By Sean Meyer
In June 2010, the World Health Organization (WHO) named London as one of the world’s most age-friendly communities.
As impressive as that status might be, it doesn’t mean there isn’t still work to be done to make London even more age friendly. And that is where the City of London is hoping its residents will get involved.
“What we are trying to do is have residents come forward to be part of a task force to help make London more age-friendly,” said Lynne Livingstone, the city’s director of neighbourhood and children services. Photo courtesy: Age-friendly Communities
One of London’s responsibilities under the WHO designation is to develop a three-year action plan that will see London focus attention on eight key areas. These areas include outdoor spaces and buildings, transportation, housing, social participation, respect and social inclusion, civic participation and employment, communication and information, and community support and health services.
Livingstone said those different areas form a pretty all-encompassing list. However, she added London already has a lot going on in those areas.
“We want this group of folks to come together to say what more do we need to do to make London as age-friendly as it can be.”
The task force, Livingstone said, will spend 10 months from September 2011 through June 2012 coming up with the action plan.
“What we want to do is have residents in London develop that plan,” Livingstone said. “So we have put out a call for folks to come forward and say whether they would like to be part of the task force to make London more age-friendly.”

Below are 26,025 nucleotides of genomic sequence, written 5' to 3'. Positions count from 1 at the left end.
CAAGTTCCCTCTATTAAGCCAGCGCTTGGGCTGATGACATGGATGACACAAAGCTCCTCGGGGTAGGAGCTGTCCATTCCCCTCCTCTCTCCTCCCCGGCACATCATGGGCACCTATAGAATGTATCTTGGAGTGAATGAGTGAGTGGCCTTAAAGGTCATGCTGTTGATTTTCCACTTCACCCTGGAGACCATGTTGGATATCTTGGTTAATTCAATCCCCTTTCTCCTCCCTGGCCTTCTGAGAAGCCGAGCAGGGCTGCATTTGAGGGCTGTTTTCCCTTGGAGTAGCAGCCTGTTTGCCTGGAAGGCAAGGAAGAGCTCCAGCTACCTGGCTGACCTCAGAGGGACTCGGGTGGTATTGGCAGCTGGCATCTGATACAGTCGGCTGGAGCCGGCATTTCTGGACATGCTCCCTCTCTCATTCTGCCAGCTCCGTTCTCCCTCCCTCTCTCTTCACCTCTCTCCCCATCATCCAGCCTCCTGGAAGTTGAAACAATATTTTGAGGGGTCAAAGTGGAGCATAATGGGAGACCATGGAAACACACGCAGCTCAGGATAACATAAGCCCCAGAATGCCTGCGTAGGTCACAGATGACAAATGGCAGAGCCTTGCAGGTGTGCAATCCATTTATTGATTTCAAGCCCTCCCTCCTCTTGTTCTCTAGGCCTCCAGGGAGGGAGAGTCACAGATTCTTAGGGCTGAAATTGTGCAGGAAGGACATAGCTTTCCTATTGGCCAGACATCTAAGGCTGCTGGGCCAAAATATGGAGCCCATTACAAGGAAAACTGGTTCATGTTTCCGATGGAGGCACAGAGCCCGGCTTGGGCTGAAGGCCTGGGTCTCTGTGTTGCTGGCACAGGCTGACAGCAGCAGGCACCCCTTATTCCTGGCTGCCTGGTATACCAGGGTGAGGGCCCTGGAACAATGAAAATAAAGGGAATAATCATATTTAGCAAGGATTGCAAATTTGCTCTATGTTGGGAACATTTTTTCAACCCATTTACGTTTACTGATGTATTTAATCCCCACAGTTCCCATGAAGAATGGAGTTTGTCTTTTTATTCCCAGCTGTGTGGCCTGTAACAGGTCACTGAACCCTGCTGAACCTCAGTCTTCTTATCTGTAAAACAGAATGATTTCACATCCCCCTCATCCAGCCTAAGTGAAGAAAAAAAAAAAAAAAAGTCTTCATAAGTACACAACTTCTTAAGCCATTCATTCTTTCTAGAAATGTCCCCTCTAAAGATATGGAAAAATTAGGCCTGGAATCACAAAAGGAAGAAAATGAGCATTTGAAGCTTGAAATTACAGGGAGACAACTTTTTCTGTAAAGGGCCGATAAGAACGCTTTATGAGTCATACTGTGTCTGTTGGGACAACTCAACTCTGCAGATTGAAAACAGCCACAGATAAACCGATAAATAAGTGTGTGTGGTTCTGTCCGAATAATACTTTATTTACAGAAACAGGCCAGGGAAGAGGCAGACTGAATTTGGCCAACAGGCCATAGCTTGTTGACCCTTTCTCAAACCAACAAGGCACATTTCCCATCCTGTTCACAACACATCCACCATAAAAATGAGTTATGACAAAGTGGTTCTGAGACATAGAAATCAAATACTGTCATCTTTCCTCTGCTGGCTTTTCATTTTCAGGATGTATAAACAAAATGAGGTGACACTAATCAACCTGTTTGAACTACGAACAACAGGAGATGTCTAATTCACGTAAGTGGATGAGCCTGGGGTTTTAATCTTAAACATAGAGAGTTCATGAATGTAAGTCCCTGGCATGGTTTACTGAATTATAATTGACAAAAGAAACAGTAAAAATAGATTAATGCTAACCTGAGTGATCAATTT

Participation on the Age Friendly London task force is open to anyone. Livingstone said that whether someone is young or old doesn’t matter. But what the city is looking for are people who will make a commitment to the process.
“You could be someone looking forward to retirement, you could be an older adult, you could be a caregiver, or you could be someone who has an aging parent. Anyone is welcome,” Livingstone said. “If someone was in their 20s wanted to take part, that would be cool too. This is about trying to create a city that is great for older adults and is therefore great for everyone.”
The city is looking for what Livingstone calls a “broad spectrum of people,” who are committed to working collaborative over the 10-month period to pull together the steps — over the next several years — that will make London an even more age-friendly city.
Those who are interested in joining the task force are asked to contact Kim Scott no later than Aug. 26. Scott can be reached by phone at 519-661-2500, ext. 5739 or by email at firstname.lastname@example.org. The city has also set up an Age Friendly London link on its website, www.london.ca\agefriendly.
“We are really excited about moving forward, about having a group of residents come together to start talking about this. Building a city that is friendly for older adults creates a community that is age-friendly for everyone,” Livingstone said. “We want London to be a place that encourages active aging, presents and optimizes opportunities for health, participation, security, and is an all-around enhancement of life.”© Metroland 2011
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